National Geographic : 1995 Mar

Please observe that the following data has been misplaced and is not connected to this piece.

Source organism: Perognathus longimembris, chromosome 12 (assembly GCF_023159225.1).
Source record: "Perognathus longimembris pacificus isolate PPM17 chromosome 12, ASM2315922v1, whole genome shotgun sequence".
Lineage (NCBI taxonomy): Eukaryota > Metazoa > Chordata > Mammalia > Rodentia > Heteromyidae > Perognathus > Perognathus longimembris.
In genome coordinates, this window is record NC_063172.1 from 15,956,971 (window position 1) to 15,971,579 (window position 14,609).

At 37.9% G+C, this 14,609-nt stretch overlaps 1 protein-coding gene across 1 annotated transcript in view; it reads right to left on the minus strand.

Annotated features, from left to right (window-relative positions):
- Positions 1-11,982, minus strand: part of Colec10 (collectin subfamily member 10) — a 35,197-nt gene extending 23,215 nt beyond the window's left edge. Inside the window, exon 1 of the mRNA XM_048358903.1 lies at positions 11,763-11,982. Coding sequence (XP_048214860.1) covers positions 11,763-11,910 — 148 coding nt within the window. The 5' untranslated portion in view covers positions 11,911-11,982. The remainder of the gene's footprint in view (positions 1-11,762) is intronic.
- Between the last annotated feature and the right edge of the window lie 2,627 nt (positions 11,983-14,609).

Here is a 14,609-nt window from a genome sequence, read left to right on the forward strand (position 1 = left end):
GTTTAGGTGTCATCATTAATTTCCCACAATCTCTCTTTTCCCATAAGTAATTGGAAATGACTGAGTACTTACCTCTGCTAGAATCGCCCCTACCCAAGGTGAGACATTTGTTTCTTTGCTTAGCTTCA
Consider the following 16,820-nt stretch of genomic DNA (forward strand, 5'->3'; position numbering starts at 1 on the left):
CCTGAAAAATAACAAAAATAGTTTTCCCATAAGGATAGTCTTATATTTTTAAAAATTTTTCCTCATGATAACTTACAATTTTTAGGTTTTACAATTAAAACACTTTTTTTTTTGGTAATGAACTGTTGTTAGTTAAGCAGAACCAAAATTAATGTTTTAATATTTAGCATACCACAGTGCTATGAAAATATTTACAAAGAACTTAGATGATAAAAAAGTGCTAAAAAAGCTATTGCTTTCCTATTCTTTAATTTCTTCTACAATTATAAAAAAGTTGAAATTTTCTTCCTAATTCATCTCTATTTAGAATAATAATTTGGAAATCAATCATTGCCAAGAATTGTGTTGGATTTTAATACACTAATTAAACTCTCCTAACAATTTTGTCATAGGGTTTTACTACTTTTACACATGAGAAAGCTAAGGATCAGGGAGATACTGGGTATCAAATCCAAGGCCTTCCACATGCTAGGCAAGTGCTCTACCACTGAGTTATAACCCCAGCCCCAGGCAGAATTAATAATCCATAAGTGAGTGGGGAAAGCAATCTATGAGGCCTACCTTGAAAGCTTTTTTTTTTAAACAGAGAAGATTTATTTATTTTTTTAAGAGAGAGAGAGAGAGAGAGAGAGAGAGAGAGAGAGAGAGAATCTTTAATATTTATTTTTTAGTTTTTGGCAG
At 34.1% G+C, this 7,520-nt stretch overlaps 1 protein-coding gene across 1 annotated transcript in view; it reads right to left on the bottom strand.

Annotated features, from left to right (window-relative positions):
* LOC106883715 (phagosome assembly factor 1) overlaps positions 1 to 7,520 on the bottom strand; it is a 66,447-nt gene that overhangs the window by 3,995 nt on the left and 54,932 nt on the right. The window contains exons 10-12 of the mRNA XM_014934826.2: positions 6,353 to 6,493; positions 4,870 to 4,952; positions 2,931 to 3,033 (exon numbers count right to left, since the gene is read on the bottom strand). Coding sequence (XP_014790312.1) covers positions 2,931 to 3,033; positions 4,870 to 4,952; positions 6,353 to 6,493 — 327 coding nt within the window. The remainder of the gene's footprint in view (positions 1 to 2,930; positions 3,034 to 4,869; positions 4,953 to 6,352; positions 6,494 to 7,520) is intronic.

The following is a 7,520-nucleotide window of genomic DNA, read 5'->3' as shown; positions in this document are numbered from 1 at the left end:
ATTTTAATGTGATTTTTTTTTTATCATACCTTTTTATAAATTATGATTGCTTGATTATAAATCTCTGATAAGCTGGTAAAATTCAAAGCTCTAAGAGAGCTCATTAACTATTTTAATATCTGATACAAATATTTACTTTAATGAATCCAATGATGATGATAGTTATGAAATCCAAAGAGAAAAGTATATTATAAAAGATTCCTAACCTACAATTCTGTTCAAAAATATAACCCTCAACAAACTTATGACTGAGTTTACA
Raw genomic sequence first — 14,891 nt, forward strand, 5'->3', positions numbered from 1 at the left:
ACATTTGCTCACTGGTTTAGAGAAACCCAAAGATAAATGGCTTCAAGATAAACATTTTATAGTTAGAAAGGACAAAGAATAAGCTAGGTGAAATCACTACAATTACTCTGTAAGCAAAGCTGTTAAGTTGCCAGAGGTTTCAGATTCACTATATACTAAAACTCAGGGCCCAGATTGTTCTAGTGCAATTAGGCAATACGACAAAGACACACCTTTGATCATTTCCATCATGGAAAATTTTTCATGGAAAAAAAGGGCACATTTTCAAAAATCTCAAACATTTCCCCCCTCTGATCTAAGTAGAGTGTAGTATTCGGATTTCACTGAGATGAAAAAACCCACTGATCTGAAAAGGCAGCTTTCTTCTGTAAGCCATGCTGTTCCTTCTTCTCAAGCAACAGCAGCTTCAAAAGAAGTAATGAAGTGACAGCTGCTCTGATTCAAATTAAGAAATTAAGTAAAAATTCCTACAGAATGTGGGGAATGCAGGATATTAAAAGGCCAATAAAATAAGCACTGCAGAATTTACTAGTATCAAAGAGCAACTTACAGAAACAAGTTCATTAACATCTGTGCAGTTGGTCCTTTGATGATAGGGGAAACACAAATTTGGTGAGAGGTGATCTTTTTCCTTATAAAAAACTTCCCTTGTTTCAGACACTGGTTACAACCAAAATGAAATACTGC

Its head encasedin mud, a childfrom late in the Chinchorroera was found on a stick frame used in life to carry it papoose style (opposite). Even fetuses were mummified (above, center), bearing eerie resemblance to carvings of the same period. pleased my eye was the occa sional defile, green with trees and grasses, cut by one of the valiant streams that tumble from the peaks of the Andes and somehow resist vaporization in the Atacama cooker before sur rendering to the Pacific. These streams make life pos sible, and wherever they meet the sea-Arica is such a place life can be easy. Thanks to the Chile's ChinchorroMummies cold Peru Current surging up along the Atacama coast, ocean and shore teem with life: ancho vies, corbina, and flounder; sea lions; crabs, mussels, clams; sea weeds and sea grasses; pelicans, gulls, and other birds. I cannot imagine a more invit ing niche for prehistoric settlers than these coastal oases. The Chinchorro people, the first humans known to occupy them, arrived at least 9,000 years ago. But from where? Most likely they started out in the Andean highlands and fol lowed the streams down to the coast. Calogero Santoro, an archaeologist at the University of Tarapaca, found shells and fish bones dating from 10,000 years ago in a rock shelter at 16,000 feet in the mountains east of Arica. So there must have been contact between coastal people and highlanders. Drier conditions at the end of the last ice age may have caused food shortages in the mountains. Hunters would have made for ays to the seashore; eventually the abundance of resources lured them there for good. By 7000 B.C. one group of Chinchorro, perhaps an extend ed family of about 30 people, had put down roots in Arica. Ivan Mufioz and Juan Cha cama, also of the University of Tarapaca, recently obtained almost identical carbon dates for the remains of a naturally mum mified individual-named Acha Man for the site - and a nearby cooking hearth. The hearth lay at the center of one of eleven circular stone foundations out lining the dwellings of this old est documented Chinchorro community. Such finds have changed our views about prehistoric settlers along the Pacific coast. They were not, as was previously believed, hunters and gatherers who migrated over great dis tances. Rather, they stayed put in permanent fishing villages. With food and fresh water always at hand, the Chinchorro had some time and energy to spare. They used it to care for their dead. Living in one place meant they could establish cemeteries and hold religious ceremonies surrounding death, and mummification became an enduring expression of their beliefs.